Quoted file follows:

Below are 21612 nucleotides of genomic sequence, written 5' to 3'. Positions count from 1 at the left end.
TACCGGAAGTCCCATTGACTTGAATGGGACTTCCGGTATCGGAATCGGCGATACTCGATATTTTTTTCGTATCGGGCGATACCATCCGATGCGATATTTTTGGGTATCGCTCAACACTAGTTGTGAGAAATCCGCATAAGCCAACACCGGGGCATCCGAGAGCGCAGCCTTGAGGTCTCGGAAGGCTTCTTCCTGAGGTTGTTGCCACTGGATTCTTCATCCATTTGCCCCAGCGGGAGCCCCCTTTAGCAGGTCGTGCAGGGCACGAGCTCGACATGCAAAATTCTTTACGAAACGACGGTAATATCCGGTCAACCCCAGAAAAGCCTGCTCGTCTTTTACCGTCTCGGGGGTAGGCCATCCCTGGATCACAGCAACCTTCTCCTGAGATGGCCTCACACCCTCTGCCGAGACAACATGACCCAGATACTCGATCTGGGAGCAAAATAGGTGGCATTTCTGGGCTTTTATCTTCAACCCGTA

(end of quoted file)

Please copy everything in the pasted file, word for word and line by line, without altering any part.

Below are 21612 nucleotides of genomic sequence, written 5' to 3'. Positions count from 1 at the left end.
TACCGGAAGTCCCATTGACTTGAATGGGACTTCCGGTATCGGAATCGGCGATACTCGATATTTTTTTCGTATCGGGCGATACCATCCGATGCGATATTTTTGGGTATCGCTCAACACTAGTTGTGAGAAATCCGCATAAGCCAACACCGGGGCATCCGAGAGCGCAGCCTTGAGGTCTCGGAAGGCTTCTTCCTGAGGTTGTTGCCACTGGATTCTTCATCCATTTGCCCCAGCGGGAGCCCCCTTTAGCAGGTCGTGCAGGGCACGAGCTCGACATGCAAAATTCTTTACGAAACGACGGTAATATCCGGTCAACCCCAGAAAAGCCTGCTCGTCTTTTACCGTCTCGGGGGTAGGCCATCCCTGGATCACAGCAACCTTCTCCTGAGATGGCCTCACACCCTCTGCCGAGACAACATGACCCAGATACTCGATCTGGGAGCAAAATAGGTGGCATTTCTGGGCTTTTATCTTCAACCCGTA